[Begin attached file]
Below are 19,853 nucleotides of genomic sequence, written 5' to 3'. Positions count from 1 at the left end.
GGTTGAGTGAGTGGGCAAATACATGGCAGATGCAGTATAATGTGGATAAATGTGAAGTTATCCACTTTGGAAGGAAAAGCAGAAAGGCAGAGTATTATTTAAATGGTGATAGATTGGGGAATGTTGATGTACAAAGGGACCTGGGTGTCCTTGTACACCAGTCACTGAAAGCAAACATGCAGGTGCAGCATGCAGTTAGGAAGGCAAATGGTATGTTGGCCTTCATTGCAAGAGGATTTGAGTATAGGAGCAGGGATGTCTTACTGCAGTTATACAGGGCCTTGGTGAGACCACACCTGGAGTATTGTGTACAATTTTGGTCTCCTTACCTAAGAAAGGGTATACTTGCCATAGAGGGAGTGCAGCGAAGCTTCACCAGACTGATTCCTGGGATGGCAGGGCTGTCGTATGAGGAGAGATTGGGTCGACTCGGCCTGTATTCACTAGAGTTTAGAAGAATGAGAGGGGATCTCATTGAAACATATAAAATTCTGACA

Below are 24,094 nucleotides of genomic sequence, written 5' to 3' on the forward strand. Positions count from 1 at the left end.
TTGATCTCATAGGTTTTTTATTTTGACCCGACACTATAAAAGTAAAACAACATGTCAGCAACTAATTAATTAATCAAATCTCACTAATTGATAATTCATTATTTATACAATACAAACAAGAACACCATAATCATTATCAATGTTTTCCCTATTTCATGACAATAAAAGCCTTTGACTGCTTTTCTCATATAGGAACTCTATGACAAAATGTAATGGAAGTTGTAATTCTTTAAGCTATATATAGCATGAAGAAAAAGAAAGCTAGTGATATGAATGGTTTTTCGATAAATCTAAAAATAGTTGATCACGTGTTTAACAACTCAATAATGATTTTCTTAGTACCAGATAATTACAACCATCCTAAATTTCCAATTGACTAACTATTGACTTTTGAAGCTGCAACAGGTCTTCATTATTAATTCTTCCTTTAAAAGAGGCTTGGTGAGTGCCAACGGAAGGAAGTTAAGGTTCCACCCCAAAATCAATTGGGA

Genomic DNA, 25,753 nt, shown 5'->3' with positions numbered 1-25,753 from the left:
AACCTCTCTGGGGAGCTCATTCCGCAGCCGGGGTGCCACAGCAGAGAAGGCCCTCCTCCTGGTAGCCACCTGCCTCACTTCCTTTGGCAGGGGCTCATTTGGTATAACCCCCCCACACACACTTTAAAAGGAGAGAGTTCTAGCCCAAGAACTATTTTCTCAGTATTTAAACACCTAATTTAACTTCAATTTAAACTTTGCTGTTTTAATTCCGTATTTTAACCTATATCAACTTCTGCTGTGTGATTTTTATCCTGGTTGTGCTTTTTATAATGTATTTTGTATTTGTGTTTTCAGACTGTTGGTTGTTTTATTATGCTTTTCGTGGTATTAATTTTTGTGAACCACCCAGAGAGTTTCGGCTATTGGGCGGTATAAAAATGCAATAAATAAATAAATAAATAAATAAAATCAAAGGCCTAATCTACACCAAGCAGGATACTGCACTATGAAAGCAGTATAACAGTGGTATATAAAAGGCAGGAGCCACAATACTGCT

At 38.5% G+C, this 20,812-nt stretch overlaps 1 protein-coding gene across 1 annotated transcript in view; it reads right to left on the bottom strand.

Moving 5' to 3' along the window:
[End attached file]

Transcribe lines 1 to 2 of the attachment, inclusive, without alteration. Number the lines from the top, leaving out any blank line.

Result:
Below are 19,853 nucleotides of genomic sequence, written 5' to 3'. Positions count from 1 at the left end.
GGTTGAGTGAGTGGGCAAATACATGGCAGATGCAGTATAATGTGGATAAATGTGAAGTTATCCACTTTGGAAGGAAAAGCAGAAAGGCAGAGTATTATTTAAATGGTGATAGATTGGGGAATGTTGATGTACAAAGGGACCTGGGTGTCCTTGTACACCAGTCACTGAAAGCAAACATGCAGGTGCAGCATGCAGTTAGGAAGGCAAATGGTATGTTGGCCTTCATTGCAAGAGGATTTGAGTATAGGAGCAGGGATGTCTTACTGCAGTTATACAGGGCCTTGGTGAGACCACACCTGGAGTATTGTGTACAATTTTGGTCTCCTTACCTAAGAAAGGGTATACTTGCCATAGAGGGAGTGCAGCGAAGCTTCACCAGACTGATTCCTGGGATGGCAGGGCTGTCGTATGAGGAGAGATTGGGTCGACTCGGCCTGTATTCACTAGAGTTTAGAAGAATGAGAGGGGATCTCATTGAAACATATAAAATTCTGACA